Why This Year's Taurids May Be Better Than Ever

Taurid's fireballs will be extra-enhanced by lack of full moon, dense debris field
By Jenn Gidman,  Newser Staff
Posted Nov 5, 2015 9:11 AM CST

Every year the Earth passes through the debris left behind by Comet Encke, and it's that time of year again, which means just one thing: Get ready for the fireballs. That's what you could see in the night sky over the next week or so as the Taurid meteor shower makes its annual appearance, USA Today reports. The cosmic show, which can be viewed anytime from late October through the end of this month, is set to peak from Thursday to Nov. 12 and will be visible to US viewers. And Mother Nature Network notes this could be one of the best displays ever, thanks to an atypically heavy debris field from the comet—meaning more of the shooting stars than usual—and the lack of a full moon. An AccuWeather meteorologist notes that viewers typically see up to 10 meteors per hour.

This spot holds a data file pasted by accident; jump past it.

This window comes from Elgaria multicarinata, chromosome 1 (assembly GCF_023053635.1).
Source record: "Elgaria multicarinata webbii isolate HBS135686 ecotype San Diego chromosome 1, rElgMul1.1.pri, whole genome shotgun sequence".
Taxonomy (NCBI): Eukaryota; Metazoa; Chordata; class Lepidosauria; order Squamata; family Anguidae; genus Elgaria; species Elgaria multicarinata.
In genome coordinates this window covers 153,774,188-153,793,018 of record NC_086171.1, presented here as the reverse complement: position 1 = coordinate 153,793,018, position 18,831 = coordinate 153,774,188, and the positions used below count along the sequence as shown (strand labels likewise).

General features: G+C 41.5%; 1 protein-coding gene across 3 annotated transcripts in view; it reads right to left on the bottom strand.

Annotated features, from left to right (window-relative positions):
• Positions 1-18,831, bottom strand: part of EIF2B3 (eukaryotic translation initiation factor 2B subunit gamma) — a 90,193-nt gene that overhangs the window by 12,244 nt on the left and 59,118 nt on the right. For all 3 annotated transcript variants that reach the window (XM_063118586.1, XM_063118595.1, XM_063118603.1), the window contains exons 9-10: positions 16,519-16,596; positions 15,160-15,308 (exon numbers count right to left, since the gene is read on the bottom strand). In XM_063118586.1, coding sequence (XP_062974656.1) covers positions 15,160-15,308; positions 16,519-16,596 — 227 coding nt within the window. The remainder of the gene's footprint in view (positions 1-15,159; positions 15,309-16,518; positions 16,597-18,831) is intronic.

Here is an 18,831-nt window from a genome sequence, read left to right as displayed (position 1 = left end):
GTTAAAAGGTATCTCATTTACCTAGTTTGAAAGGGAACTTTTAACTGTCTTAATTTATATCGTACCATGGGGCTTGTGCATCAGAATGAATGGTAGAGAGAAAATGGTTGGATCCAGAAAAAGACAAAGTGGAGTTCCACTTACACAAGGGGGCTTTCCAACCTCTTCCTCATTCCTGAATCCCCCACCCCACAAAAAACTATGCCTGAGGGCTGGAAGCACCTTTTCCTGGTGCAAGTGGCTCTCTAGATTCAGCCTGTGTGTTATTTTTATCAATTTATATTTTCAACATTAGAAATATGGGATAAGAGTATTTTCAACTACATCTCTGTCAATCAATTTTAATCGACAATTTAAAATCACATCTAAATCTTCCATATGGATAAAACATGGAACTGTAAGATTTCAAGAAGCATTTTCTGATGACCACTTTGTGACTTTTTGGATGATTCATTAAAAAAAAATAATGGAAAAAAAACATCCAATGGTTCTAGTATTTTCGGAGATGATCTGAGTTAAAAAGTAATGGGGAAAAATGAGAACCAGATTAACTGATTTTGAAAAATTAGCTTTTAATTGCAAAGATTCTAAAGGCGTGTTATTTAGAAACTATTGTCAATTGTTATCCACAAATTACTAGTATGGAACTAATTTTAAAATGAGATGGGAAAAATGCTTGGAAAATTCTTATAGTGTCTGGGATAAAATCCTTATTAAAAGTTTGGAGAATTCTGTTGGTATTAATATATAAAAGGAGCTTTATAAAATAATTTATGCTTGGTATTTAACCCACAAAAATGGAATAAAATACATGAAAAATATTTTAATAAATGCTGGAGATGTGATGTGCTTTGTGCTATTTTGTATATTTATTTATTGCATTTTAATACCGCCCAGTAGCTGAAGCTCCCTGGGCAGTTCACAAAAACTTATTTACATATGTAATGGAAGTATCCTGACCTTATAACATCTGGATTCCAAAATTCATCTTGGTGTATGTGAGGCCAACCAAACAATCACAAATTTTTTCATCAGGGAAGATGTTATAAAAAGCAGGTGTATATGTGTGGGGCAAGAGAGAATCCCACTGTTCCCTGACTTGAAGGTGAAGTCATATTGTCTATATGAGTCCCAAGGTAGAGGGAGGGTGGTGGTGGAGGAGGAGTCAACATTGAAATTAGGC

How the fireballs come about: As the Encke comet orbits the sun, it leaves a trail of dust and ice particles, per USA Today. As our planet moves through that debris field, the particles zip through our atmosphere at up to 65,000mph, burning up and resulting in the spectacular trails we see in the sky. (The fireball seen in this video is said to have been recorded in Bangkok earlier this week.) With this particular meteor shower, they appear to emerge from the Taurus constellation: The South Taurids, seen south of the star pattern, peak Thursday night; the North Taurids peak Nov. 12, Space.com reports. The best time to catch a peek: After midnight, when there's little moonlight and Taurus is high up above. If you miss them, don't fret: The even more eye-catching Leonid shower is right on the Taurids' tail, due to peak around Nov. 17, USA Today notes. (More meteor shower stories.)

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